Full Stack Designer

What I do

I am a software developer and creative designer. I use technology solve problems that affect people. I have heard different job titles: UX designer, UX engineer, UI engineer, graphic designer, etc.. but none of those grasp at every aspect of work that I enjoy.

What I really do

A common term is full stack engineer. These are developers who write code for everything from the database layer, all the way through the user interface that customers interact with. While I enjoy writing back-end code, I feel that my strengths are not fully realized in that domain. I like to think of myself as a full stack designer.
I like to find problems and interest me, work with customers and stakeholders to iterate and find solutions, then implement those solutions in a user-friendly and visually pleasing way.

Graphic design, user experience, and technical development are so interrelated that to have those three tasks separated out by type is foolish.

Most developers never make it up to the Customer level, but in order to solve a problem, contact with customers (and even customer's customers if your client is another company) is paramount. Graphic design, user experience, and technical development are so interrelated that to have those three tasks separated out my type is foolish. I have not worked for larger companies, and I realize that that volume of work is too much for one person to handle, but having interdisciplinary members of the team can help catch technical issues and design flaws because of their expanded perspective.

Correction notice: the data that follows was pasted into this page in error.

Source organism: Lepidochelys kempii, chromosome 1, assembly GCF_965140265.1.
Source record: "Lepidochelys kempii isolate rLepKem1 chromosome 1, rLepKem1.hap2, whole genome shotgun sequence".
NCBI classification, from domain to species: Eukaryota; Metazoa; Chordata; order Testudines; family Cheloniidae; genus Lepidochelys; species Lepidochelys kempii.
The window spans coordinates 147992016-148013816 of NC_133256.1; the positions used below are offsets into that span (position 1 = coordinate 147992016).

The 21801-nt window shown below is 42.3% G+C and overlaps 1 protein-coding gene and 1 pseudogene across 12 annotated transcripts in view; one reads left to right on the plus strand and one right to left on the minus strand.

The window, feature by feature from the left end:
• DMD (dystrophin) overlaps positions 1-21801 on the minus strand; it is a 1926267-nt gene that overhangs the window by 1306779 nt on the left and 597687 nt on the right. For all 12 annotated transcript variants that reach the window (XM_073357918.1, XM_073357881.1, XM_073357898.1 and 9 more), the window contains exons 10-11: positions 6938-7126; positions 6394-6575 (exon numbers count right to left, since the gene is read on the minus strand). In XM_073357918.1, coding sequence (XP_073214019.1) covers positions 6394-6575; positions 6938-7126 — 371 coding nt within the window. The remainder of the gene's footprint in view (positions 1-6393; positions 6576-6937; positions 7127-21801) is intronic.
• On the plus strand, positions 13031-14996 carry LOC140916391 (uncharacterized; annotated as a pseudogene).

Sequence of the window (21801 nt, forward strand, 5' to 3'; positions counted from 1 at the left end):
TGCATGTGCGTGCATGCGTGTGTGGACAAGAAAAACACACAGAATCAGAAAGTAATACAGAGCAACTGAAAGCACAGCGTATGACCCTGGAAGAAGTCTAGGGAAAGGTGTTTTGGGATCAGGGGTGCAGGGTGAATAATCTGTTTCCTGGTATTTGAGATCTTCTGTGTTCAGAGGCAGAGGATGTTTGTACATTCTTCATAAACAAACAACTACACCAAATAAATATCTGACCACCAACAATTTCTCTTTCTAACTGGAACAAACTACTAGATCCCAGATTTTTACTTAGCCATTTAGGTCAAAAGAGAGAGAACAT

For fellow nerds

I love functional programming. I first learned the basics through Javascript, as that is the language I am the most familiar with, but I have taken a large interest in Elm and Elixir which are both functional languages that jive together very well.

I have been learning Scala, a functional and object oriented language that runs on the JVM, for work. Overall, it's fun, and I can see the power, but it is still mostly meant for back end code (although Scala.js does exist).